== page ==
The total gross domestic product of all the city's enterprises is approximately $3.86 billion, according to the statistics released in the Nanaimo and Region Economic Indicators Report Thursday.
Sasha Angus, CEO of the Nanaimo Economic Development Corporation that commissioned the report, said in a news conference that the city's GDP makes up approximately 2.1 per cent of the province's total, which is which is "quite remarkable" considering the community's size.
MNP LLP, on behalf of the NEDC, produced the report, the first of its kind in the region, that consists of a series of economic indicators that provide detailed information on economic statistics, regional demographics, business activities, business investment opportunities, commercial and residential real estate and other areas of economic concern.
Among the highlights of the report are that the region's unemployment rate is trending downward, academic achievement rates are one of the best in the province for the size of the community, building permits in the Regional District of Nanaimo continue to outpace other jurisdictions in the province and the region's knowledge-based sector is growing faster than provincial averages.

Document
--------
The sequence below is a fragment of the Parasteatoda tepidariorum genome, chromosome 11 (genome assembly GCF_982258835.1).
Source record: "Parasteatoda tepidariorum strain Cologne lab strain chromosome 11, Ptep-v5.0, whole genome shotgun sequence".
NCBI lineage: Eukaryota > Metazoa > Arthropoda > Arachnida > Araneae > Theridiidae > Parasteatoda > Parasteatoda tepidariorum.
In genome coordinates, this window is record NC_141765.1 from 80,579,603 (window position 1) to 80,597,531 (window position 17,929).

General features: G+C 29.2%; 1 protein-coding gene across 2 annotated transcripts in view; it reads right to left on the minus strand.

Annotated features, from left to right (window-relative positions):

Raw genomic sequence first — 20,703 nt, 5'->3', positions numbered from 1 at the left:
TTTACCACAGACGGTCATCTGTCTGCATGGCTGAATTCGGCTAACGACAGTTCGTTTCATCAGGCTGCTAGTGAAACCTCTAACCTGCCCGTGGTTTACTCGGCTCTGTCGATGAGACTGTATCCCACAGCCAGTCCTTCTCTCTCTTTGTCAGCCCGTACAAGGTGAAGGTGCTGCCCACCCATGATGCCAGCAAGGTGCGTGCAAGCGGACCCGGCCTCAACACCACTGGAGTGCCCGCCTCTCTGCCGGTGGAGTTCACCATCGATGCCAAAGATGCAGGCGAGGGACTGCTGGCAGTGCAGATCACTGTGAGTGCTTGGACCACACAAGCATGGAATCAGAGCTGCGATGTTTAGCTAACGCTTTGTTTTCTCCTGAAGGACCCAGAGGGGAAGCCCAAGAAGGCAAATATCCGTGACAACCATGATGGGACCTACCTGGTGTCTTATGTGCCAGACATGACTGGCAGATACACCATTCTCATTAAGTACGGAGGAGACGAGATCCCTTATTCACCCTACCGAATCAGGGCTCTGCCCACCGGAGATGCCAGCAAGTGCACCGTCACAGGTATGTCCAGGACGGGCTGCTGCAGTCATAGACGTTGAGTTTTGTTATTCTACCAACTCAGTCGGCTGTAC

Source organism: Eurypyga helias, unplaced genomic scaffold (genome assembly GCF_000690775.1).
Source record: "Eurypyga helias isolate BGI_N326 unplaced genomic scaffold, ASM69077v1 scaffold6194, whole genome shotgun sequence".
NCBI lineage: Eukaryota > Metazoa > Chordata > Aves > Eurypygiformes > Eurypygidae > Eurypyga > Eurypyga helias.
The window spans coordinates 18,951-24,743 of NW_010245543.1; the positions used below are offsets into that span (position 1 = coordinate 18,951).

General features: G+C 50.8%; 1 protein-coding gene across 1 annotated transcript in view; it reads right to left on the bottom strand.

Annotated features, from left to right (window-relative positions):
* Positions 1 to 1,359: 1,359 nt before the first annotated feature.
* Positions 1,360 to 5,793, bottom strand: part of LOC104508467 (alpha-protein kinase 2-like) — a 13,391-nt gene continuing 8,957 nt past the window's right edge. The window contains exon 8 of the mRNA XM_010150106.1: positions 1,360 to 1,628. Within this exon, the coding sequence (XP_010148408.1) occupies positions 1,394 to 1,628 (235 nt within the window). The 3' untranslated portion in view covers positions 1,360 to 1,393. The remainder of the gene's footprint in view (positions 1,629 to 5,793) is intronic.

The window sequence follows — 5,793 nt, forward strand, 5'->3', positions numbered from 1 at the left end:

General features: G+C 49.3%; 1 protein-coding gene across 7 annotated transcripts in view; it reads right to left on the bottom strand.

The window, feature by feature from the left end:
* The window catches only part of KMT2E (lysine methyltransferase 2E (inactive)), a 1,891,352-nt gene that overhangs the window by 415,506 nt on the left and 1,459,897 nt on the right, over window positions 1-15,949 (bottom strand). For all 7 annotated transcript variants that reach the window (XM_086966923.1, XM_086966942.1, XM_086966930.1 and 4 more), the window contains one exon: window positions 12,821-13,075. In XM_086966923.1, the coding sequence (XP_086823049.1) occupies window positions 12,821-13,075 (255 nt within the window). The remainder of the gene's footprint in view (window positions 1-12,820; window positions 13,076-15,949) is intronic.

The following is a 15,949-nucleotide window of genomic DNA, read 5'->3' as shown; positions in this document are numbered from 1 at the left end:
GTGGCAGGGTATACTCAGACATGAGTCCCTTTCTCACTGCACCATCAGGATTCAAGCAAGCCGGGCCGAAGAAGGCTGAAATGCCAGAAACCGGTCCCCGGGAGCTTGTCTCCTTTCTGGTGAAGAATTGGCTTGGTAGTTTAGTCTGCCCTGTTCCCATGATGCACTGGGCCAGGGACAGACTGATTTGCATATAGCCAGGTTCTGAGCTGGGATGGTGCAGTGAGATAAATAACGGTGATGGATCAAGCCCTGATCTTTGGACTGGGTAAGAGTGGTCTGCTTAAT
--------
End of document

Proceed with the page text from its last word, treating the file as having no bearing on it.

But Angus acknowledged that, like many other jurisdictions in the province, the report indicates Nanaimo and the region are facing growing problems with demographics in that the local population is aging so there's a growing need to attract "bright young minds" here.
He said that with projections that 95 per cent of new population in B.C. will come from immigration, the region needs to work hard to make it more welcome to newcomers. Mayor John Ruttan, who attended the news conference, said he was "surprised" when he was told of the region's high GDP.
"It's very exciting to know that our region alone produces $3.86 billion in economic activity in the province," Ruttan said.
"It's larger than I expected.
This report provides us with benchmark numbers so we can finally see from year to year where we stand economically and that's very useful information."
The report states that Nanaimo's economic recovery is showing signs of continuing into the first half of 2013.
It points out that the forest industry, which has been in decline for years due to the weak American demand, is recovering which is leading to increases in employment in the sector and renewed investment. The report also indicates that the nature of Nanaimo's economy is changing.
"Manufacturing in the region has declined while health care, education, public administration and accommodation and food services have grown," the report indicates.
The report can viewed in full at www.InvestNanaimo.com.
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